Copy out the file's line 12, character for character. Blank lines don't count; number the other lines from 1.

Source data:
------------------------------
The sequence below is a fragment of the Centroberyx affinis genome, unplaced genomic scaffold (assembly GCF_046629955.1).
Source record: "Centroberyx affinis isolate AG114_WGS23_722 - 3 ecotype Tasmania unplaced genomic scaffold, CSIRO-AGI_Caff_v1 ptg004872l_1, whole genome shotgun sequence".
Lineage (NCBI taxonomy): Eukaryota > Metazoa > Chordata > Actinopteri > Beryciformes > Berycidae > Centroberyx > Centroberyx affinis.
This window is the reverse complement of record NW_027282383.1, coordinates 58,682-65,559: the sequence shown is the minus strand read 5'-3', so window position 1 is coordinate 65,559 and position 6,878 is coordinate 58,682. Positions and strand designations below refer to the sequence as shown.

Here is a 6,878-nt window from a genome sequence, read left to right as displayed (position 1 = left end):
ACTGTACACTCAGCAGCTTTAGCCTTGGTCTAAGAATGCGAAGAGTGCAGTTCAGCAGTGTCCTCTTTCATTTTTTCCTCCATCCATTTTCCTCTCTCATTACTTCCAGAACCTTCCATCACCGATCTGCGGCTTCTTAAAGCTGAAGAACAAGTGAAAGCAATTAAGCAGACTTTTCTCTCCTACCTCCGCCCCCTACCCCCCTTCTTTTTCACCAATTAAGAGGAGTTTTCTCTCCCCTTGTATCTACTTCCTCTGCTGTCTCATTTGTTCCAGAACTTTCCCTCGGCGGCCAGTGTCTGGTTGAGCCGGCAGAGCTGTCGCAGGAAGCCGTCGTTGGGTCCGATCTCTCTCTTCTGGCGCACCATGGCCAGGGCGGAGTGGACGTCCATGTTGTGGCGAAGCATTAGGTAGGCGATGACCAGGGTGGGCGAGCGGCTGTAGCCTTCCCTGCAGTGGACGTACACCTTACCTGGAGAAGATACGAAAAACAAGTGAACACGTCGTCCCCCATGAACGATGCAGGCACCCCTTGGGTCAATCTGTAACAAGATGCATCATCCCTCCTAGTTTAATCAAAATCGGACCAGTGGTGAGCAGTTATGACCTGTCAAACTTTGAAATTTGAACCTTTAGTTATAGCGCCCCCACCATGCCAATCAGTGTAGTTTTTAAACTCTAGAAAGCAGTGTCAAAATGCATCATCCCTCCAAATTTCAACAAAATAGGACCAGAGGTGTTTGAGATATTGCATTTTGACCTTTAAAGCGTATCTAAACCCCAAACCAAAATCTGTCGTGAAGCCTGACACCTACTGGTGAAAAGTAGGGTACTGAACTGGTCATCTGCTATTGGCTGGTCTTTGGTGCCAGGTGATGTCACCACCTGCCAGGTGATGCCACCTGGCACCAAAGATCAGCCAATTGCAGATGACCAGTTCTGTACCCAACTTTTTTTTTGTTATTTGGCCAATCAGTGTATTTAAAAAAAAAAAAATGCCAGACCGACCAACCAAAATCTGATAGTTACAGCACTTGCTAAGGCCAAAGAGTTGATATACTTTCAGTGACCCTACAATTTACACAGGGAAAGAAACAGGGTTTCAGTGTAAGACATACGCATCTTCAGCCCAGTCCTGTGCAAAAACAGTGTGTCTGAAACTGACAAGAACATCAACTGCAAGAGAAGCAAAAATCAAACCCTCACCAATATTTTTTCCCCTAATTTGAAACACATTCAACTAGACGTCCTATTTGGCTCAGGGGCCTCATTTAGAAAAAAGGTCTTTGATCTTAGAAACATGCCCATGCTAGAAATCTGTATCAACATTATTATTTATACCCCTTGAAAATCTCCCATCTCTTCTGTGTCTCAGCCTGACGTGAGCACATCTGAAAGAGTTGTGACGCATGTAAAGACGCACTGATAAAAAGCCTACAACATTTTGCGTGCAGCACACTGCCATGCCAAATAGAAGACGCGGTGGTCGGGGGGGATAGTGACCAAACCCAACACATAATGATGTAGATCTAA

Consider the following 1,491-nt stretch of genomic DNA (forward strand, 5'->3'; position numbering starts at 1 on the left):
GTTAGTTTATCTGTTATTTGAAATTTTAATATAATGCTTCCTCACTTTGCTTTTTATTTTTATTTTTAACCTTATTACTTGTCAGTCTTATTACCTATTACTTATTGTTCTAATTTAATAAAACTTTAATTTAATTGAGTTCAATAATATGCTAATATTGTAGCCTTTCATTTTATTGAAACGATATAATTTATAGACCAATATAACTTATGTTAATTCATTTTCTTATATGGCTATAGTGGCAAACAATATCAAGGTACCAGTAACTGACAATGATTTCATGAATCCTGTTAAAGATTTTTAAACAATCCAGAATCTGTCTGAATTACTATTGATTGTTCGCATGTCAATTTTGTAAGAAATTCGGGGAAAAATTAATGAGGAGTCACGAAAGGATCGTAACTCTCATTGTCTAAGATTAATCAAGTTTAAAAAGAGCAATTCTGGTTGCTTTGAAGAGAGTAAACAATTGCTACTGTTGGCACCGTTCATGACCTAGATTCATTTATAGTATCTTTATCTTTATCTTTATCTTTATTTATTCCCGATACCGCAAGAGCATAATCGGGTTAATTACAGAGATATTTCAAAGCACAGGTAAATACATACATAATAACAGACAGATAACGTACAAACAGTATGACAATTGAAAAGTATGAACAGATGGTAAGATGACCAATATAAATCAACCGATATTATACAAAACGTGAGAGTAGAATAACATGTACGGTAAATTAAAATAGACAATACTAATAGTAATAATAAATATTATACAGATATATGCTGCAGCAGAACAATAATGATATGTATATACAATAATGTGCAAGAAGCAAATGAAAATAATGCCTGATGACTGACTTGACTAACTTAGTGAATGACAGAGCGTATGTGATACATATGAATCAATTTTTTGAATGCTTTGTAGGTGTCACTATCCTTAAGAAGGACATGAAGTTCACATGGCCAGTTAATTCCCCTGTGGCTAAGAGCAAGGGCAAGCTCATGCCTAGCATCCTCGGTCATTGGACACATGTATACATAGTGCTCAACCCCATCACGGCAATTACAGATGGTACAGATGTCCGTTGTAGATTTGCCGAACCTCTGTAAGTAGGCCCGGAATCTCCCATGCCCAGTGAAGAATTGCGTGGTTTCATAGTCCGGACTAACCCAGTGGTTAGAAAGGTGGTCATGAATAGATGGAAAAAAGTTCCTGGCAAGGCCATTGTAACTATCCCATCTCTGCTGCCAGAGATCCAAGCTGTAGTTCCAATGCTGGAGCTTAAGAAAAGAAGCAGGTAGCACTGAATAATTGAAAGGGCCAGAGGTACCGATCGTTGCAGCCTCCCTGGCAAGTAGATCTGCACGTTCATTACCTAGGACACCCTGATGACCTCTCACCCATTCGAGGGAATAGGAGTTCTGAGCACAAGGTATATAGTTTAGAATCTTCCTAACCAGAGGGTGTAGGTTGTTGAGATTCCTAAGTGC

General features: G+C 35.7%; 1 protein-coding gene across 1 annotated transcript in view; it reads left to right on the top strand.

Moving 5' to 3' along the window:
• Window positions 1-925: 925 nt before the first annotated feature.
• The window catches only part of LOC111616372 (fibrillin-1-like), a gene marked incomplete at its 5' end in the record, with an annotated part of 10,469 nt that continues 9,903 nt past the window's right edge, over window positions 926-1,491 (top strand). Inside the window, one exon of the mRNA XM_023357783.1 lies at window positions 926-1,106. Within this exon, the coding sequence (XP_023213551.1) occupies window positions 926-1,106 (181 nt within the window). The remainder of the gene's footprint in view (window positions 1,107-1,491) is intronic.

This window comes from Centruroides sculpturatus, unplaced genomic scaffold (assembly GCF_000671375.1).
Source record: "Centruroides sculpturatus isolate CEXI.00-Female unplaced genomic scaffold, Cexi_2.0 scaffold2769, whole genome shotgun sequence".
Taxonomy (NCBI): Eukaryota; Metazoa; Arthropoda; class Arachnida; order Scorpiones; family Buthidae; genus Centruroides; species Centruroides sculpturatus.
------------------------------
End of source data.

• The window catches only part of LOC111616372 (fibrillin-1-like), a gene marked incomplete at its 5' end in the record, with an annotated part of 10,469 nt that continues 9,903 nt past the window's right edge, over window positions 926-1,491 (top strand). Inside the window, one exon of the mRNA XM_023357783.1 lies at window positions 926-1,106. Within this exon, the coding sequence (XP_023213551.1) occupies window positions 926-1,106 (181 nt within the window). The remainder of the gene's footprint in view (window positions 1,107-1,491) is intronic.